Poincare discovered that in some astronomical systems (generally consisting of three or more interacting bodies), even very tiny errors in initial measurements would yield enormous unpredictability, far out of proportion with what would be expected mathematically. Two or more identical sets of initial condition measurements, which according to Newtonian physics would yield identical results, in fact, most often led to vastly different outcomes. Poincare proved mathematically that, even if the initial measurements could be made a million times more precise, that the uncertainty of prediction for outcomes did not shrink along with the inaccuracy of measurement, but remained huge. Unless initial measurements could be absolutely defined – an impossibility – predictability for complex – chaotic – systems performed scarcely better than if the predictions had been randomly selected from possible outcomes.
The Butterfly Effect
The butterfly effect, first described by Lorenz at the December 1972 meeting of the American Association for the Advancement of Science in Washington, D.C., vividly illustrates the essential idea of chaos theory. In a 1963 paper for the New York Academy of Sciences, Lorenz had quoted an unnamed meteorologist's assertion that, if chaos theory were true, a single flap of a single seagull's wings would be enough to change the course of all future weather systems on the earth.
By the time of the 1972 meeting, he had examined and refined that idea for his talk, "Predictability: Does the Flap of a Butterfly's Wings in Brazil set off a Tornado in Texas?" The example of such a small system as a butterfly being responsible for creating such a large and distant system as a tornado in Texas illustrates the impossibility of making predictions for complex systems; despite the fact that these are determined by underlying conditions, precisely what those conditions are can never be sufficiently articulated to allow long-range predictions.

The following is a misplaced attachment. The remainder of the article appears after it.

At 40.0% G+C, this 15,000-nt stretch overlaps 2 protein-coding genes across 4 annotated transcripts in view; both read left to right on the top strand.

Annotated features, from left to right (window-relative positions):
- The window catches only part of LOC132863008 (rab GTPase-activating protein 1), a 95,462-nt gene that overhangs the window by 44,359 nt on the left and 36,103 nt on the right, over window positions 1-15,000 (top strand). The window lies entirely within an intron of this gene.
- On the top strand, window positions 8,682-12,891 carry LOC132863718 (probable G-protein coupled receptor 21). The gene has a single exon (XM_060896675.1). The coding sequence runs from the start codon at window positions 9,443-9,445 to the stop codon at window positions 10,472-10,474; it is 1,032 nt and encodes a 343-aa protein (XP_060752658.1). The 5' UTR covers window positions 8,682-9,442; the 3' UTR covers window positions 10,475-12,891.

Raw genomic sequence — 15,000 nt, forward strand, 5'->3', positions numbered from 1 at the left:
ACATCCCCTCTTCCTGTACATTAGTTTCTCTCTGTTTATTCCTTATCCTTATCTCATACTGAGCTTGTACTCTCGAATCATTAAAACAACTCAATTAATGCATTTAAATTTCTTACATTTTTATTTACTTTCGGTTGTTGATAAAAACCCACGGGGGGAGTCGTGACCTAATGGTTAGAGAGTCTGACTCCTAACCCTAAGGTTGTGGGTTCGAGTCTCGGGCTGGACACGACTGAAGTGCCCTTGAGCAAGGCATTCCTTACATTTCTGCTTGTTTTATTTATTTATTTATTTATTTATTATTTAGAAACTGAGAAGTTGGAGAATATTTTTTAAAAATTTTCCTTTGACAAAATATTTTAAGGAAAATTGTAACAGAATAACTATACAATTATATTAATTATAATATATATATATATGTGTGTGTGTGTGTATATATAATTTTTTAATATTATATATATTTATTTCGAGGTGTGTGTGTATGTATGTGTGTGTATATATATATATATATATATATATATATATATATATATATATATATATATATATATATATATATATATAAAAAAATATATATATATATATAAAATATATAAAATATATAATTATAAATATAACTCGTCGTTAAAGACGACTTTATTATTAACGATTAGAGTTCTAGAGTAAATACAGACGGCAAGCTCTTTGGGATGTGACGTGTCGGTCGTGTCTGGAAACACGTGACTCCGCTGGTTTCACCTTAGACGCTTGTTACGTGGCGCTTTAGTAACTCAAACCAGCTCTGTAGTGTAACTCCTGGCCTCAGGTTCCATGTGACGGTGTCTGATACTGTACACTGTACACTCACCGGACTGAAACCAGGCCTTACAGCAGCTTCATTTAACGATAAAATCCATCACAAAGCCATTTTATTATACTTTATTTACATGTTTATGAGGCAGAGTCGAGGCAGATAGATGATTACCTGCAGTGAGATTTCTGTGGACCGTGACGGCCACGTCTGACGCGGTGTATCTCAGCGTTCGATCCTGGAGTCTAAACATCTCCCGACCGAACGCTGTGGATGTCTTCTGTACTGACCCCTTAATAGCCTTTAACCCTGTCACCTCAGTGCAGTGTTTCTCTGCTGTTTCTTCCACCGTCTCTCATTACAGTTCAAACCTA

Although chaos is often thought to refer to randomness and lack of order, it is more accurate to think of it as an apparent randomness that results from complex systems and interactions among systems. According to James Gleick, author of "Chaos : Making a New Science", chaos theory is;
A revolution not of technology, like the laser revolution or the computer revolution, but a revolution of ideas. This revolution began with a set of ideas having to do with disorder in nature: from turbulence in fluids, to the erratic flows of epidemics, to the arrhythmic writhing of a human heart in the moments before death. It has continued with an even broader set of ideas that might be better classified under the rubric of complexity.